In August 2019, Google issued a new set of community guidelines that banned political discussions at work.
The new policy states, “While sharing information and ideas with colleagues helps build community, disrupting the workday to have a raging debate over politics or the latest news story does not.
Our primary responsibility is to do the work we’ve each been hired to do, not to spend working time on debates about non-work topics. Avoid conversations that are disruptive to the workplace or otherwise violate Google’s workplace policies.”
Talking about politics isn’t the only conversation you should avoid at work. There are plenty of types of work conversations that could cost you your job, so you’ll want to learn how to avoid them if they come up.
Talking Openly About Wanting To Quit
Even if you’re among co-workers you trust, it’s a bad idea to talk openly about wanting to quit your job, said Dana Case, director of operations at MyCorporation.
“No matter how close you may be with your co-workers or even if you said it out of frustration, it’s best not to discuss something this sensitive in mixed company,” she said. “News of this nature travels quickly through an office grapevine. Before you know it, your manager might find out and will have questions for you.”
“The best approach is to avoid discussing this topic altogether with co-workers,” Case said. “It’s a personal matter that should be kept to yourself and a conversation to have with management when, and if, the time is suitable for it.”
In general, it’s best to avoid any topic that could make your colleagues uncomfortable and raise a flag with human resources. Because religion is such a sensitive topic, it’s one you should not discuss at work.
“You may need to talk to HR or a supervisor if you need accommodation for your religious beliefs, such as time off for religious holidays or a place to pray during the workday,” said Paula Brantner, an employment attorney and principal at PB Work Solutions. “But when it comes to your co-workers, no one wants to be proselytized to at work since you’re compelled to be there, and it’s harder to politely decline.”
“Although religious discrimination is illegal, you also need to be focused on your job while at work, so don’t spend time engaged in religious conversations,” she said. “And don’t engage in discrimination against or harass other workers in violation of federal, state, and/or local law because they don’t share the same beliefs or have individual characteristics that you don’t agree with.”
Discussing Your Home Life or Marital Issues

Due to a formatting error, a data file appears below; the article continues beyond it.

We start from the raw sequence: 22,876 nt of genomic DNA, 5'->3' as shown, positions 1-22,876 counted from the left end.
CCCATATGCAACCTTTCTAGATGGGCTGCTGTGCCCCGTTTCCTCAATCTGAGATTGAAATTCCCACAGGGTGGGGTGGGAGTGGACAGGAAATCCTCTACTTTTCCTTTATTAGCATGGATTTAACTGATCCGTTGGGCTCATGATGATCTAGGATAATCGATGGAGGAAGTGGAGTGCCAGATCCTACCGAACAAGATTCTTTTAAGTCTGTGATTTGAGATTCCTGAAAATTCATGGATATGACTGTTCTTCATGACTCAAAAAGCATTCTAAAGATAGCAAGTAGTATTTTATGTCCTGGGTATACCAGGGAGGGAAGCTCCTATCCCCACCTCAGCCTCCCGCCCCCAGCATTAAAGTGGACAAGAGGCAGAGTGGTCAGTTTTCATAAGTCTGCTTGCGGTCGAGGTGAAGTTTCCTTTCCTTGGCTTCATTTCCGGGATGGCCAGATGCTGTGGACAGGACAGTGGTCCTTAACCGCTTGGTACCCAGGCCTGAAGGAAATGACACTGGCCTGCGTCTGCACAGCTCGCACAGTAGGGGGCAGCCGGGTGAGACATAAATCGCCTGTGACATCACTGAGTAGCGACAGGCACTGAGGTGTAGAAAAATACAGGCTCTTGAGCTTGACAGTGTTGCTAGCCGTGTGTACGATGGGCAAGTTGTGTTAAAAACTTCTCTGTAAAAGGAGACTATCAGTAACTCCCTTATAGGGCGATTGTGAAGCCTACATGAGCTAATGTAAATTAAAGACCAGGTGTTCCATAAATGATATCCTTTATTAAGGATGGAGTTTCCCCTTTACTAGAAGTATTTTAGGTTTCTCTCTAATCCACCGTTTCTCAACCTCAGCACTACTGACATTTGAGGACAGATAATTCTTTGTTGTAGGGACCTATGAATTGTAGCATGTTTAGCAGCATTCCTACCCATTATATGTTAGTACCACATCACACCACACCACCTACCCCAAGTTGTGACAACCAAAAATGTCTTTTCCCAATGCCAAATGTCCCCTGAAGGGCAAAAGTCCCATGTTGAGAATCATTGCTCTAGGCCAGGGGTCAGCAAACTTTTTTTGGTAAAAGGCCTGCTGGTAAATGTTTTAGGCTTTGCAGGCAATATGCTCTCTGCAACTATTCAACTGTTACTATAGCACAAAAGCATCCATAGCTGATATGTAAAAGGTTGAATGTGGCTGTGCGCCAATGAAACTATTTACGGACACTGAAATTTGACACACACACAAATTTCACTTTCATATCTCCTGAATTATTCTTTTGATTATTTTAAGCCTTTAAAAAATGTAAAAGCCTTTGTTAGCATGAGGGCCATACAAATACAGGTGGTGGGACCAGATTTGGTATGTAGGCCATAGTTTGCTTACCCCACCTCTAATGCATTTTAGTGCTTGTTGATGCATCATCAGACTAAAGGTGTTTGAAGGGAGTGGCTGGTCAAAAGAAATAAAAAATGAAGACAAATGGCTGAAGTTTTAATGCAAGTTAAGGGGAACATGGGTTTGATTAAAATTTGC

Leave any issues you have with your home life at home, said Baron Christopher Hanson, lead consultant and owner of RedBaronUSA.
“News about your home life or any litigious matters you or a spouse may be facing can spread … or reveal weaknesses that competitors and foes in any workplace may use against you,” he said.
Airing Out Workplace Secrets
“Any workplace secrets — marketing plans, financial strategies or legal disputes — that your company is dealing with should never be discussed in public where details may be overheard, recorded or distributed digitally in nanoseconds,” said Hanson.
“In today’s modern world, communication comes at us seemingly from every direction — other people, our computers and especially our smartphones. Private texts and conversations can be seen or heard over our shoulders like never before, even on the train home from work when you think no one is really listening or seeing what you type.”
Discussing Health Issues
As with your home life, discussions about your health don’t belong in the office. Talking openly about a medical issue should not cost you your job, but it can make co-workers feel uneasy.
Telling your co-workers that you had a routine dental appointment isn’t necessarily an issue. Still, you might want to hold off on discussing serious medical problems, Annette Harris, president and founder of personal branding agency ShowUp!, told HuffPost.
“Similar to marital problems, people often just don’t know how to react or respond in a work environment,” she said.
Gossiping About Other Co-Workers
You probably won’t like every person you work with, but you should definitely keep those thoughts to yourself, said business coach Stacy Caprio.
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